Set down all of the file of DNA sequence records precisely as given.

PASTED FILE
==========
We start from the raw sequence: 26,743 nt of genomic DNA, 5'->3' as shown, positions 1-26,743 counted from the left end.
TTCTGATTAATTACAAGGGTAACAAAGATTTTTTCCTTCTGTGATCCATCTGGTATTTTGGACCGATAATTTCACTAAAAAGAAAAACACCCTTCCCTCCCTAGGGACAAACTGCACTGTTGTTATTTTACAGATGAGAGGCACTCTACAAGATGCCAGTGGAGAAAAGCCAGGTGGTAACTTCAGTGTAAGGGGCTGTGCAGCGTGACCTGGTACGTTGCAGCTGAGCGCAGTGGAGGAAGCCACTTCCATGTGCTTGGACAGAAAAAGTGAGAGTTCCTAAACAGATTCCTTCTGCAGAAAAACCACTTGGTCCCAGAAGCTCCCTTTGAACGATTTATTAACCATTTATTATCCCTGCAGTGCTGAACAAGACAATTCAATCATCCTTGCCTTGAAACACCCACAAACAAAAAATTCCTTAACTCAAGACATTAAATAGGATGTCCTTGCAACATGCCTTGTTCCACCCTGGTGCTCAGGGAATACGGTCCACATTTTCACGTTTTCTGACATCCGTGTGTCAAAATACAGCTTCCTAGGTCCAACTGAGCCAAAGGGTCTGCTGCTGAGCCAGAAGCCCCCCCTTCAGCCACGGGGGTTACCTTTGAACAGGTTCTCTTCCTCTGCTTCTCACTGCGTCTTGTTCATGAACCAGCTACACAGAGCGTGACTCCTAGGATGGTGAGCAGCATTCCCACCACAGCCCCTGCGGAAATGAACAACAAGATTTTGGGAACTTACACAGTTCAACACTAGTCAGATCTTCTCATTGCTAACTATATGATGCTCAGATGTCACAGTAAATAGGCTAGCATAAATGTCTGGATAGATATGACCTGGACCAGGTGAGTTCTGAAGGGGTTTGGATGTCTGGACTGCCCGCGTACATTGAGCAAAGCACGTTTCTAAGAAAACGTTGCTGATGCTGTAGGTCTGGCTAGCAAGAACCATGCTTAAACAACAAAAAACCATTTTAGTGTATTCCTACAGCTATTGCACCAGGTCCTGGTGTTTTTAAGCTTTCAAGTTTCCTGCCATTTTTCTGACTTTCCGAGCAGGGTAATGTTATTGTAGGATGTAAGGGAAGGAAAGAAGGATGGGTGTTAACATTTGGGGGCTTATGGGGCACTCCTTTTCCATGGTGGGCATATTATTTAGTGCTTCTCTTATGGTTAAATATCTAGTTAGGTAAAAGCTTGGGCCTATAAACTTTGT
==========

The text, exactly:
We start from the raw sequence: 26,743 nt of genomic DNA, 5'->3' as shown, positions 1-26,743 counted from the left end.
TTCTGATTAATTACAAGGGTAACAAAGATTTTTTCCTTCTGTGATCCATCTGGTATTTTGGACCGATAATTTCACTAAAAAGAAAAACACCCTTCCCTCCCTAGGGACAAACTGCACTGTTGTTATTTTACAGATGAGAGGCACTCTACAAGATGCCAGTGGAGAAAAGCCAGGTGGTAACTTCAGTGTAAGGGGCTGTGCAGCGTGACCTGGTACGTTGCAGCTGAGCGCAGTGGAGGAAGCCACTTCCATGTGCTTGGACAGAAAAAGTGAGAGTTCCTAAACAGATTCCTTCTGCAGAAAAACCACTTGGTCCCAGAAGCTCCCTTTGAACGATTTATTAACCATTTATTATCCCTGCAGTGCTGAACAAGACAATTCAATCATCCTTGCCTTGAAACACCCACAAACAAAAAATTCCTTAACTCAAGACATTAAATAGGATGTCCTTGCAACATGCCTTGTTCCACCCTGGTGCTCAGGGAATACGGTCCACATTTTCACGTTTTCTGACATCCGTGTGTCAAAATACAGCTTCCTAGGTCCAACTGAGCCAAAGGGTCTGCTGCTGAGCCAGAAGCCCCCCCTTCAGCCACGGGGGTTACCTTTGAACAGGTTCTCTTCCTCTGCTTCTCACTGCGTCTTGTTCATGAACCAGCTACACAGAGCGTGACTCCTAGGATGGTGAGCAGCATTCCCACCACAGCCCCTGCGGAAATGAACAACAAGATTTTGGGAACTTACACAGTTCAACACTAGTCAGATCTTCTCATTGCTAACTATATGATGCTCAGATGTCACAGTAAATAGGCTAGCATAAATGTCTGGATAGATATGACCTGGACCAGGTGAGTTCTGAAGGGGTTTGGATGTCTGGACTGCCCGCGTACATTGAGCAAAGCACGTTTCTAAGAAAACGTTGCTGATGCTGTAGGTCTGGCTAGCAAGAACCATGCTTAAACAACAAAAAACCATTTTAGTGTATTCCTACAGCTATTGCACCAGGTCCTGGTGTTTTTAAGCTTTCAAGTTTCCTGCCATTTTTCTGACTTTCCGAGCAGGGTAATGTTATTGTAGGATGTAAGGGAAGGAAAGAAGGATGGGTGTTAACATTTGGGGGCTTATGGGGCACTCCTTTTCCATGGTGGGCATATTATTTAGTGCTTCTCTTATGGTTAAATATCTAGTTAGGTAAAAGCTTGGGCCTATAAACTTTGT